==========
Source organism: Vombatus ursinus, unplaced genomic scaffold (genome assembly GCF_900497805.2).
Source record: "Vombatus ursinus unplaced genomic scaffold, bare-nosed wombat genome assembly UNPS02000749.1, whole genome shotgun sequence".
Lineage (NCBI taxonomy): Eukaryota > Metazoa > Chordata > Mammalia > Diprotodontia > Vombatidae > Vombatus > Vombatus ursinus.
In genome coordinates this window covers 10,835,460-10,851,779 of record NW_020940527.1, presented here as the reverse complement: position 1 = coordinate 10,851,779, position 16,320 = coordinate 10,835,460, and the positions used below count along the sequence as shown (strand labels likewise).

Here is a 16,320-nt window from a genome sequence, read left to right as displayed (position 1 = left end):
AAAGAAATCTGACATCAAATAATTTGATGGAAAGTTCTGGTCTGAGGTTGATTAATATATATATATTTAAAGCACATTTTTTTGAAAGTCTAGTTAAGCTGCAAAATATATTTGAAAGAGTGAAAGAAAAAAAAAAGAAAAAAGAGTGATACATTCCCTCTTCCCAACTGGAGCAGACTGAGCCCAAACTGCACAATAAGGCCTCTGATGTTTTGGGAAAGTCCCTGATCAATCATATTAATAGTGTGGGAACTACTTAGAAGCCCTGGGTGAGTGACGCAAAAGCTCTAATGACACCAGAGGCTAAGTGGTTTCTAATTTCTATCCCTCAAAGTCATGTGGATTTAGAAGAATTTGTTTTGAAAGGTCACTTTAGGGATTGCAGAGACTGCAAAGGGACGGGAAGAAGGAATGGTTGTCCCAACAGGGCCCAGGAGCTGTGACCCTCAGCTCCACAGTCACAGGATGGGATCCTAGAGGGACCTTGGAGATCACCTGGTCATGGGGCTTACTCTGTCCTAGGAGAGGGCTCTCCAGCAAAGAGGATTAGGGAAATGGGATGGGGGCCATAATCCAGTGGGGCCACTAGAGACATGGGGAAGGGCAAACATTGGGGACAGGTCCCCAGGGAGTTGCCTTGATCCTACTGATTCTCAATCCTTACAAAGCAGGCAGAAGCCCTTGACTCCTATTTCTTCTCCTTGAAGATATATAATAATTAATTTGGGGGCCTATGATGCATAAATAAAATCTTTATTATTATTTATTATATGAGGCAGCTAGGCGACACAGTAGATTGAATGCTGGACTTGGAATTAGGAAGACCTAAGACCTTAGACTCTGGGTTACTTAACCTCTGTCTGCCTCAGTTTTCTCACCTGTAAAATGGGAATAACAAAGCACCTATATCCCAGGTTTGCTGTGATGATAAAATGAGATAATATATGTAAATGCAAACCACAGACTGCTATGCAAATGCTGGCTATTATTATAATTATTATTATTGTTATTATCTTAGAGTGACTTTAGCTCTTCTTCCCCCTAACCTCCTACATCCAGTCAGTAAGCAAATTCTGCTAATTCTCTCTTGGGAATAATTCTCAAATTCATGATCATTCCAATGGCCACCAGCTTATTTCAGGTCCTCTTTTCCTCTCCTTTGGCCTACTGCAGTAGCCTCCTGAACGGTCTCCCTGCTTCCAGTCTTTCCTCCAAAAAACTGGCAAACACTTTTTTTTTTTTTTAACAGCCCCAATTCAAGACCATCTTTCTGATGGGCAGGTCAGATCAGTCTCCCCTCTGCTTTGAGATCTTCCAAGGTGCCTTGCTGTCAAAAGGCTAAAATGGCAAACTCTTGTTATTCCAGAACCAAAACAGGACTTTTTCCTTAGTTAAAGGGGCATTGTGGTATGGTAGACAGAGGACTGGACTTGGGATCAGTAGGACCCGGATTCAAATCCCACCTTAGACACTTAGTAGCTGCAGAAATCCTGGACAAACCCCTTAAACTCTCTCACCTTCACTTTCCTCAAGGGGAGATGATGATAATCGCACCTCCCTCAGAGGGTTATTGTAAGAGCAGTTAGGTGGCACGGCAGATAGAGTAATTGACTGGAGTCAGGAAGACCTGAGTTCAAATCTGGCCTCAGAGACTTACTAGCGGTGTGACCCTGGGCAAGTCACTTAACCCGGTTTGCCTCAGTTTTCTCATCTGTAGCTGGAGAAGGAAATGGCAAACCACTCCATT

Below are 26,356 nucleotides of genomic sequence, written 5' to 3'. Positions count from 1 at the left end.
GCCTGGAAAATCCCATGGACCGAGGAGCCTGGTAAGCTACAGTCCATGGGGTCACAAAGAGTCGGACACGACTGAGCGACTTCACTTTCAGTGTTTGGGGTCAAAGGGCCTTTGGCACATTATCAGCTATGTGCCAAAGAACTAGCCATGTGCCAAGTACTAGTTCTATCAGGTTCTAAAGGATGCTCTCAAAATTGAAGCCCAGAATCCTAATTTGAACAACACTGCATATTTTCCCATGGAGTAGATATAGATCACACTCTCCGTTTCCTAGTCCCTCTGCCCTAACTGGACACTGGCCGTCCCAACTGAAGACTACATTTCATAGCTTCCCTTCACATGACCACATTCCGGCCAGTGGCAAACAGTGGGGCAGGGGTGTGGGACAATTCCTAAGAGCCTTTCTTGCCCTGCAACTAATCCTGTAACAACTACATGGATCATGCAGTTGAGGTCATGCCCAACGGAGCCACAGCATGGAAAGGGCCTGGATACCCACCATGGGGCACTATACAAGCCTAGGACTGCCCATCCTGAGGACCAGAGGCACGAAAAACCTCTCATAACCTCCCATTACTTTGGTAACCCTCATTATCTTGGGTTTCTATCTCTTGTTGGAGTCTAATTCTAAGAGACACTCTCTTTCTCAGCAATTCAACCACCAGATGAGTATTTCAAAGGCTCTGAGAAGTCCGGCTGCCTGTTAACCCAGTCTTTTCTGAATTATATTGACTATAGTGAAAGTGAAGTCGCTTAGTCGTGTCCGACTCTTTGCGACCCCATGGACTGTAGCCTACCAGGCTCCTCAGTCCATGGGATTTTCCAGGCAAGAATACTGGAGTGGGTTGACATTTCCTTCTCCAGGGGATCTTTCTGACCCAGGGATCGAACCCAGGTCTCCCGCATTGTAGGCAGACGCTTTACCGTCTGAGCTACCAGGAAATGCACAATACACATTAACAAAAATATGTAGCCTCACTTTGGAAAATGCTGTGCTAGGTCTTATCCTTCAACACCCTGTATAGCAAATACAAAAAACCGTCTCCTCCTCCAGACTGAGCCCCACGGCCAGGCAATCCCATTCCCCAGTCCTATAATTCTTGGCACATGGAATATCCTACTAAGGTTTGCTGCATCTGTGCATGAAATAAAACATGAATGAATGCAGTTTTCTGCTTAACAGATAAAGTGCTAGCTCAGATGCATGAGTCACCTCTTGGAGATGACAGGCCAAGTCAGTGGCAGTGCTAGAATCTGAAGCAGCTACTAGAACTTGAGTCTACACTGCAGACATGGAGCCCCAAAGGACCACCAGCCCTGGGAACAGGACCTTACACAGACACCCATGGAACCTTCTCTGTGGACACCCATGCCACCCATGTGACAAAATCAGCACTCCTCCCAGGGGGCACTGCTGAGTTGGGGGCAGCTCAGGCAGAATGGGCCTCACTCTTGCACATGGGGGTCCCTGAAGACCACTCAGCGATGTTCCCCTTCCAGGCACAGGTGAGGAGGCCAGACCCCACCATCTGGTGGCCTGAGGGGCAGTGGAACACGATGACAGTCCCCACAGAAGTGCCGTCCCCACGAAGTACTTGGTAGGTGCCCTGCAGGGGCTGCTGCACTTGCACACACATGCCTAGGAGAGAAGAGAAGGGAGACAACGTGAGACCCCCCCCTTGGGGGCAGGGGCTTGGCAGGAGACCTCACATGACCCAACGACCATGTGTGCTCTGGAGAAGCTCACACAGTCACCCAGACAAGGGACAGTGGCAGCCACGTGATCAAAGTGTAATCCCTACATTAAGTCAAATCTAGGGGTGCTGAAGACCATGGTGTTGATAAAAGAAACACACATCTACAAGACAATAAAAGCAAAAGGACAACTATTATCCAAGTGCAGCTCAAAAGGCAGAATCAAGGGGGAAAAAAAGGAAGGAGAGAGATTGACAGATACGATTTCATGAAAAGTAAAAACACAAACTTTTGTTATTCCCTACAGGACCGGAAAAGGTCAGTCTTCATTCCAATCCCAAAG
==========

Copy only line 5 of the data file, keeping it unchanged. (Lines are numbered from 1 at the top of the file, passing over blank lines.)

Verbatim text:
Here is a 16,320-nt window from a genome sequence, read left to right as displayed (position 1 = left end):